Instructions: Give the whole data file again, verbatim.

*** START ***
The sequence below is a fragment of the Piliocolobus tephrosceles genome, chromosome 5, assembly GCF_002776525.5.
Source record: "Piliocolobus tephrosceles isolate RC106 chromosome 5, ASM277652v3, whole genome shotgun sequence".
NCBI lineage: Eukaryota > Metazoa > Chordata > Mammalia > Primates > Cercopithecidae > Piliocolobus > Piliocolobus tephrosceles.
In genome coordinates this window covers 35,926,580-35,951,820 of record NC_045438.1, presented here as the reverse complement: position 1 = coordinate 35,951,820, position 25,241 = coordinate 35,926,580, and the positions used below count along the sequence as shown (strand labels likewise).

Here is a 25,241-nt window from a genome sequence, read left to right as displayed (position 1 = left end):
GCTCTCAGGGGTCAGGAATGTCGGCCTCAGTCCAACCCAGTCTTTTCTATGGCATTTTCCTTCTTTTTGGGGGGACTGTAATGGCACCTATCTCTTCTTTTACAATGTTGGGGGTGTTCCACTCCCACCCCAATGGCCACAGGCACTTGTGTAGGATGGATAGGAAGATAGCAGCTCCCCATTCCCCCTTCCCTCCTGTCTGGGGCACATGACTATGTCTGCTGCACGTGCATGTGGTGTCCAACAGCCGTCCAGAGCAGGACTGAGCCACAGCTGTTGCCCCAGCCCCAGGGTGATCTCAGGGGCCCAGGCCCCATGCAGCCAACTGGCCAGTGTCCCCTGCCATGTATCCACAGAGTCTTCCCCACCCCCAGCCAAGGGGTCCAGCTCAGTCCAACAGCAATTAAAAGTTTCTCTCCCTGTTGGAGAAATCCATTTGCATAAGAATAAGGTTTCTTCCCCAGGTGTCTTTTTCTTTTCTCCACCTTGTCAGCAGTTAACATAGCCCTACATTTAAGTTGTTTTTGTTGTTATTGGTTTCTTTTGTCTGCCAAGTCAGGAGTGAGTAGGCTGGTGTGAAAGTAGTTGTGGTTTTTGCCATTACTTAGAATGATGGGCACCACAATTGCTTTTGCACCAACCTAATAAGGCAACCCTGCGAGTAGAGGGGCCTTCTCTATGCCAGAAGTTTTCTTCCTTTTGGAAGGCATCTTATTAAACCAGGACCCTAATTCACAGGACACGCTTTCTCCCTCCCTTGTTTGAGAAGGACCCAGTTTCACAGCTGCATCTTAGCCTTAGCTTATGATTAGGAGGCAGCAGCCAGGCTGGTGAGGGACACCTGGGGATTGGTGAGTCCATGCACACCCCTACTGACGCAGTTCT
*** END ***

The sequence below is a fragment of the Piliocolobus tephrosceles genome, chromosome 5, assembly GCF_002776525.5.
Source record: "Piliocolobus tephrosceles isolate RC106 chromosome 5, ASM277652v3, whole genome shotgun sequence".
NCBI lineage: Eukaryota > Metazoa > Chordata > Mammalia > Primates > Cercopithecidae > Piliocolobus > Piliocolobus tephrosceles.
In genome coordinates this window covers 35,926,580-35,951,820 of record NC_045438.1, presented here as the reverse complement: position 1 = coordinate 35,951,820, position 25,241 = coordinate 35,926,580, and the positions used below count along the sequence as shown (strand labels likewise).

Here is a 25,241-nt window from a genome sequence, read left to right as displayed (position 1 = left end):
GCTCTCAGGGGTCAGGAATGTCGGCCTCAGTCCAACCCAGTCTTTTCTATGGCATTTTCCTTCTTTTTGGGGGGACTGTAATGGCACCTATCTCTTCTTTTACAATGTTGGGGGTGTTCCACTCCCACCCCAATGGCCACAGGCACTTGTGTAGGATGGATAGGAAGATAGCAGCTCCCCATTCCCCCTTCCCTCCTGTCTGGGGCACATGACTATGTCTGCTGCACGTGCATGTGGTGTCCAACAGCCGTCCAGAGCAGGACTGAGCCACAGCTGTTGCCCCAGCCCCAGGGTGATCTCAGGGGCCCAGGCCCCATGCAGCCAACTGGCCAGTGTCCCCTGCCATGTATCCACAGAGTCTTCCCCACCCCCAGCCAAGGGGTCCAGCTCAGTCCAACAGCAATTAAAAGTTTCTCTCCCTGTTGGAGAAATCCATTTGCATAAGAATAAGGTTTCTTCCCCAGGTGTCTTTTTCTTTTCTCCACCTTGTCAGCAGTTAACATAGCCCTACATTTAAGTTGTTTTTGTTGTTATTGGTTTCTTTTGTCTGCCAAGTCAGGAGTGAGTAGGCTGGTGTGAAAGTAGTTGTGGTTTTTGCCATTACTTAGAATGATGGGCACCACAATTGCTTTTGCACCAACCTAATAAGGCAACCCTGCGAGTAGAGGGGCCTTCTCTATGCCAGAAGTTTTCTTCCTTTTGGAAGGCATCTTATTAAACCAGGACCCTAATTCACAGGACACGCTTTCTCCCTCCCTTGTTTGAGAAGGACCCAGTTTCACAGCTGCATCTTAGCCTTAGCTTATGATTAGGAGGCAGCAGCCAGGCTGGTGAGGGACACCTGGGGATTGGTGAGTCCATGCACACCCCTACTGACGCAGTTCT